Construction has got underway in Australia and South Africa of a network of antennas which, when complete, together will form the world’s largest radio telescope, the Square Kilometre Array (SKA).
The enormous cross-continental telescope is anticipated to provide scientific results that can change our understanding of the universe.
Each South Africa and Australia have huge expanses of land in distant areas with little radio disturbance which is good for this sort of installation.
The concept for the telescope was first conceived within the early Nineteen Nineties, however the project was stricken by delays, funding issues, and diplomatic jockeying.
The SKA is headquartered in the UK and has 14 members: Britain, Australia, South Africa, Canada, China, France, Germany, India, Italy, Recent Zealand, Spain, Sweden, Switzerland, and The Netherlands.
The director general of the Square Kilometre Array Organisation, Philip Diamond, has described the start of its construction as ‘momentous’ saying it should be ‘one among humanity’s biggest-ever scientific endeavours’.
Greater than 130,000 Christmas tree-shaped antennas are planned in Western Australia, to be built on the standard lands of the Wajarri Aboriginal people. In South Africa, the positioning will feature nearly 200 dishes within the distant Karoo region.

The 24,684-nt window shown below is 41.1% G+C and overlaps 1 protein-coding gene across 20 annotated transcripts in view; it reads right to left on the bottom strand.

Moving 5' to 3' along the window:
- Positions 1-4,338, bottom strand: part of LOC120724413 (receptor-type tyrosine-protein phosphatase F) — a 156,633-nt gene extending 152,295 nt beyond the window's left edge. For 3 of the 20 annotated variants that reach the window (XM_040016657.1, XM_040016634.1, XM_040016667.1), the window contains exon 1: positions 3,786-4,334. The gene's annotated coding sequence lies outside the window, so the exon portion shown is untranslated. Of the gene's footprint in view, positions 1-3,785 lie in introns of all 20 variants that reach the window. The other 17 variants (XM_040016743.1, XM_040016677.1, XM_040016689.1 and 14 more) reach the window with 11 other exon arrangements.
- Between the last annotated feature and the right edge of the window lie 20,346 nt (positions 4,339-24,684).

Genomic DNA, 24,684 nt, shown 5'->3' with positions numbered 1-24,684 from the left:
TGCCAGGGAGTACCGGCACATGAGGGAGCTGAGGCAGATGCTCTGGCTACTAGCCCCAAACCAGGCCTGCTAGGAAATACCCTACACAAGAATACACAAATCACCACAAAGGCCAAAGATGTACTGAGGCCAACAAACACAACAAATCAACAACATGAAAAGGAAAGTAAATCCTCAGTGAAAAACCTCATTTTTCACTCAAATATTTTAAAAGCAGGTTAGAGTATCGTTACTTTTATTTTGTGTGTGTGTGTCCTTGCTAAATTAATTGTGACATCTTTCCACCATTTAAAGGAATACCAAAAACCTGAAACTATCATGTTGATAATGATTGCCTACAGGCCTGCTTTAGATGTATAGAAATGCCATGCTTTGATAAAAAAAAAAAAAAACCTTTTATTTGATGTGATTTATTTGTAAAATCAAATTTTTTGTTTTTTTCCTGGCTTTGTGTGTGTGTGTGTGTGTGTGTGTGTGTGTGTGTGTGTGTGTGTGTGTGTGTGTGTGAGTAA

The massive distances between the antennas, and their sheer number, mean that the telescope will pick up radio signals with unprecedented sensitivity because the SKA probes targets within the sky.
‘The 2 complementary telescopes will probably be the ears on either side of the planet, allowing us to hearken to those murmurings from the deep universe that are driving such excitement in each science and deepen our understanding of the universe during which we live and the origins of life,’ says George Freeman, Britain’s Minister of State for Science, Research and Innovation.
Construction of the SKA is attributable to be accomplished in 2028.